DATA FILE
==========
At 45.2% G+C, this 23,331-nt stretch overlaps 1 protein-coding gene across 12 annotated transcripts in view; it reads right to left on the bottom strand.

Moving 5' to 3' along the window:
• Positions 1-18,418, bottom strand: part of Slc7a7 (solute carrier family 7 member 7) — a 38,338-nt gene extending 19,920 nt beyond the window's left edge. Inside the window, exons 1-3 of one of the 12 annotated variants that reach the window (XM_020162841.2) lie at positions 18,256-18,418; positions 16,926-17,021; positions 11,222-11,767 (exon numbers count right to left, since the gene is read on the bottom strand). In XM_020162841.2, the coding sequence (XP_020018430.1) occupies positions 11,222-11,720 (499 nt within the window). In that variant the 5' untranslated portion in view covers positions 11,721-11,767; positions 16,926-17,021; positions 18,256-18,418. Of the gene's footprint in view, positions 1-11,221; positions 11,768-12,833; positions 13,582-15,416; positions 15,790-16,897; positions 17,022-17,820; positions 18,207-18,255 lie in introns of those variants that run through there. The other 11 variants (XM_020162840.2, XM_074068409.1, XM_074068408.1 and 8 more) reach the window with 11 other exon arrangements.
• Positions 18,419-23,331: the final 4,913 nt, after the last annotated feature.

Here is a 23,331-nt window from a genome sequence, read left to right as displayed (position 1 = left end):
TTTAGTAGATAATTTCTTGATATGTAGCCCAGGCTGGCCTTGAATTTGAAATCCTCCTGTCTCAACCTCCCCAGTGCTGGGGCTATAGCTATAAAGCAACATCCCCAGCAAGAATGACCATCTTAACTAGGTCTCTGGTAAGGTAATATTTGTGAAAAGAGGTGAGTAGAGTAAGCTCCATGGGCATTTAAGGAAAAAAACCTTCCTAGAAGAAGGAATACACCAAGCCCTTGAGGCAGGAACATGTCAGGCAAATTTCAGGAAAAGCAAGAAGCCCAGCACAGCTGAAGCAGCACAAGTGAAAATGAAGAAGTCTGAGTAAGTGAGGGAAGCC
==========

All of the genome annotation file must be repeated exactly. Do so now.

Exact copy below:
At 45.2% G+C, this 23,331-nt stretch overlaps 1 protein-coding gene across 12 annotated transcripts in view; it reads right to left on the bottom strand.

Moving 5' to 3' along the window:
• Positions 1-18,418, bottom strand: part of Slc7a7 (solute carrier family 7 member 7) — a 38,338-nt gene extending 19,920 nt beyond the window's left edge. Inside the window, exons 1-3 of one of the 12 annotated variants that reach the window (XM_020162841.2) lie at positions 18,256-18,418; positions 16,926-17,021; positions 11,222-11,767 (exon numbers count right to left, since the gene is read on the bottom strand). In XM_020162841.2, the coding sequence (XP_020018430.1) occupies positions 11,222-11,720 (499 nt within the window). In that variant the 5' untranslated portion in view covers positions 11,721-11,767; positions 16,926-17,021; positions 18,256-18,418. Of the gene's footprint in view, positions 1-11,221; positions 11,768-12,833; positions 13,582-15,416; positions 15,790-16,897; positions 17,022-17,820; positions 18,207-18,255 lie in introns of those variants that run through there. The other 11 variants (XM_020162840.2, XM_074068409.1, XM_074068408.1 and 8 more) reach the window with 11 other exon arrangements.
• Positions 18,419-23,331: the final 4,913 nt, after the last annotated feature.

Here is a 23,331-nt window from a genome sequence, read left to right as displayed (position 1 = left end):
TTTAGTAGATAATTTCTTGATATGTAGCCCAGGCTGGCCTTGAATTTGAAATCCTCCTGTCTCAACCTCCCCAGTGCTGGGGCTATAGCTATAAAGCAACATCCCCAGCAAGAATGACCATCTTAACTAGGTCTCTGGTAAGGTAATATTTGTGAAAAGAGGTGAGTAGAGTAAGCTCCATGGGCATTTAAGGAAAAAAACCTTCCTAGAAGAAGGAATACACCAAGCCCTTGAGGCAGGAACATGTCAGGCAAATTTCAGGAAAAGCAAGAAGCCCAGCACAGCTGAAGCAGCACAAGTGAAAATGAAGAAGTCTGAGTAAGTGAGGGAAGCC